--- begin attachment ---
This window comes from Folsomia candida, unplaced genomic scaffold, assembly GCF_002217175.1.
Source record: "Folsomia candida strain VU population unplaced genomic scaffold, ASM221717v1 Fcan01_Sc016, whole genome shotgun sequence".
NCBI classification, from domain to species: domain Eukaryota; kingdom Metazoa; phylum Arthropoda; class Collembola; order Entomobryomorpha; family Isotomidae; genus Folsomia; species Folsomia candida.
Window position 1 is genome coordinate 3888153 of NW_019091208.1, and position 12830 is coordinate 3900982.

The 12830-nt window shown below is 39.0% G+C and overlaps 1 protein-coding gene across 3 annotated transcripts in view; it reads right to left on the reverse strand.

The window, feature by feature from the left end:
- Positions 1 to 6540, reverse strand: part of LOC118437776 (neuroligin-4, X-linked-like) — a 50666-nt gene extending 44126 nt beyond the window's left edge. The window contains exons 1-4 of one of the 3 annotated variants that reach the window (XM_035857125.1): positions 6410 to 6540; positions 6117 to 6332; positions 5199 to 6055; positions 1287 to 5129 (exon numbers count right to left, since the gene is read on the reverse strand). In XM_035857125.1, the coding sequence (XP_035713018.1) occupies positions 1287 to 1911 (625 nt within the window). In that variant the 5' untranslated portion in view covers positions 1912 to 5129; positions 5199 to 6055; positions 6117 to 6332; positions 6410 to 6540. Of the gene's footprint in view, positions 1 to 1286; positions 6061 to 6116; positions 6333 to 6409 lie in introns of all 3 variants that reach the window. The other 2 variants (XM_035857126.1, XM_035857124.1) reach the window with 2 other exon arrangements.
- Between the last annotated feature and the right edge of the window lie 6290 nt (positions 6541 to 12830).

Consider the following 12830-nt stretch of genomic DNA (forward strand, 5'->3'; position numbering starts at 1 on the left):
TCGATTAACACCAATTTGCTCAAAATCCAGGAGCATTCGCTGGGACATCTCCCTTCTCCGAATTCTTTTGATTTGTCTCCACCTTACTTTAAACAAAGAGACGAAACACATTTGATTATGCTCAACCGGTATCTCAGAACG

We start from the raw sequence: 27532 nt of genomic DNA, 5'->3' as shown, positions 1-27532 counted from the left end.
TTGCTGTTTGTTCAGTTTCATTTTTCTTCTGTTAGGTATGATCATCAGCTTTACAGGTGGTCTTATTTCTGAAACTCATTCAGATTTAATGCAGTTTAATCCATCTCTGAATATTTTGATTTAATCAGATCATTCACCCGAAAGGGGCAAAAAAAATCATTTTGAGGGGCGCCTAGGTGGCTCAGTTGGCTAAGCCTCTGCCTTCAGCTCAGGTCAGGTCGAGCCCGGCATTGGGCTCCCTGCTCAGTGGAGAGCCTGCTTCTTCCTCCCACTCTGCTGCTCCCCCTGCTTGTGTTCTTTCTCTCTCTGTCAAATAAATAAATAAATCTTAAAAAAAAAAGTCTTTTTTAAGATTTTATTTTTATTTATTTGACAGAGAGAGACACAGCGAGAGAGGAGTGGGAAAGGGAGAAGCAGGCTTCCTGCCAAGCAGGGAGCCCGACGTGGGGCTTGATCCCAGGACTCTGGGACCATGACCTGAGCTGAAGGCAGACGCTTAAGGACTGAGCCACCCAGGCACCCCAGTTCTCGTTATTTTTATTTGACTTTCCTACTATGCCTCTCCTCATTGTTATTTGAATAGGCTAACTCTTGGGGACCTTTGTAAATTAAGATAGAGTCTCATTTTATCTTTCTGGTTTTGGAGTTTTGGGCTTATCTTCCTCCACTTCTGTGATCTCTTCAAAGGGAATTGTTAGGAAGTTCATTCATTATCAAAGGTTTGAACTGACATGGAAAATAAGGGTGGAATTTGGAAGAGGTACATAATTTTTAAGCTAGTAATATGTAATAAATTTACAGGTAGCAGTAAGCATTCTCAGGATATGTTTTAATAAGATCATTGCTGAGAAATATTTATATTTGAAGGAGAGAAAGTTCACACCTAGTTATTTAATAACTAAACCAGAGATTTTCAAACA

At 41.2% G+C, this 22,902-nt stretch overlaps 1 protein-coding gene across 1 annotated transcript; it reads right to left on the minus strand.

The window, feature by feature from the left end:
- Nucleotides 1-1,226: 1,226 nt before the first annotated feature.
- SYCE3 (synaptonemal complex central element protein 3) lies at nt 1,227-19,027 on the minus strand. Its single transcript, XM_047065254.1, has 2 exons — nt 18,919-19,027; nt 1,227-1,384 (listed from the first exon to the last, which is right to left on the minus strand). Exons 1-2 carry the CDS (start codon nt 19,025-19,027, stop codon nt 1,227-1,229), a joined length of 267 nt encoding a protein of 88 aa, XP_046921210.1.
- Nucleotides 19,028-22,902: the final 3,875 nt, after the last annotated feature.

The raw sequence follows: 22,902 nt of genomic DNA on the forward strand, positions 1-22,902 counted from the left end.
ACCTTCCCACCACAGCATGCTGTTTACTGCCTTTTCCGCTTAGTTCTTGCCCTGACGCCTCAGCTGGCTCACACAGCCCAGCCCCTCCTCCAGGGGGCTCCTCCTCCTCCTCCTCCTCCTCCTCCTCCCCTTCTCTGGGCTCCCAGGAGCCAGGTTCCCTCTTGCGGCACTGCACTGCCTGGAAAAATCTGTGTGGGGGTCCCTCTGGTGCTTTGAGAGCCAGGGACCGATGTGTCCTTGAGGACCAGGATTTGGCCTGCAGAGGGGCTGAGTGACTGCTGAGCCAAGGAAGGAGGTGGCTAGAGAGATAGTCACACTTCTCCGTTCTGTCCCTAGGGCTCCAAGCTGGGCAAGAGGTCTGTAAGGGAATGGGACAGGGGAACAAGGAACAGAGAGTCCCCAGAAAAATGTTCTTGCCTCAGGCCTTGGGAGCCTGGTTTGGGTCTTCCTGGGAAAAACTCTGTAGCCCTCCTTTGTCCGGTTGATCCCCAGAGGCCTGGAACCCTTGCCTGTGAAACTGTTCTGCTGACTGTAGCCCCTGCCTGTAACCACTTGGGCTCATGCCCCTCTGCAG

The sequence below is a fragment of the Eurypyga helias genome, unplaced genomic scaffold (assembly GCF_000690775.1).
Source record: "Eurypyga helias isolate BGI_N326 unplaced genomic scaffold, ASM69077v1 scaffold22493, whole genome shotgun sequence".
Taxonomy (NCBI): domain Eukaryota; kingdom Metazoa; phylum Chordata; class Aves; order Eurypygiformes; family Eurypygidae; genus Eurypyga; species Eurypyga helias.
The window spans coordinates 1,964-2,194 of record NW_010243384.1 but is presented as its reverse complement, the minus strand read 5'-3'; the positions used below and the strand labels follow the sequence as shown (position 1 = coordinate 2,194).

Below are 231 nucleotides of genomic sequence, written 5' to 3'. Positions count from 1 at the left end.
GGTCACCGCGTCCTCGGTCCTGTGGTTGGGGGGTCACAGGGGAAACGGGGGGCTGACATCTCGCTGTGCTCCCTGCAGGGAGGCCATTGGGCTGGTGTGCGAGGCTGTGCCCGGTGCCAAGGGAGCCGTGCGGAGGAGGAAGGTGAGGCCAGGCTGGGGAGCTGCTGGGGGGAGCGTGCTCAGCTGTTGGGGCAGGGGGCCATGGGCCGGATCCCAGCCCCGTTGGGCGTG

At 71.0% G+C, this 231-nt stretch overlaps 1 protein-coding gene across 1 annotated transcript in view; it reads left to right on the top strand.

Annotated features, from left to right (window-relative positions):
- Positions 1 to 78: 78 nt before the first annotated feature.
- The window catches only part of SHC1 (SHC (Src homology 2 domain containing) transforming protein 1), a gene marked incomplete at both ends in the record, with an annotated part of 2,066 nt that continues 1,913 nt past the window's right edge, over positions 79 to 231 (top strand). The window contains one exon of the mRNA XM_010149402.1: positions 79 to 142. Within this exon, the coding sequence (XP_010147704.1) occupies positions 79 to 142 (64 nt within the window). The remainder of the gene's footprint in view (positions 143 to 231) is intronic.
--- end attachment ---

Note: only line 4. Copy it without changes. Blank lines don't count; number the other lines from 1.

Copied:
Window position 1 is genome coordinate 3888153 of NW_019091208.1, and position 12830 is coordinate 3900982.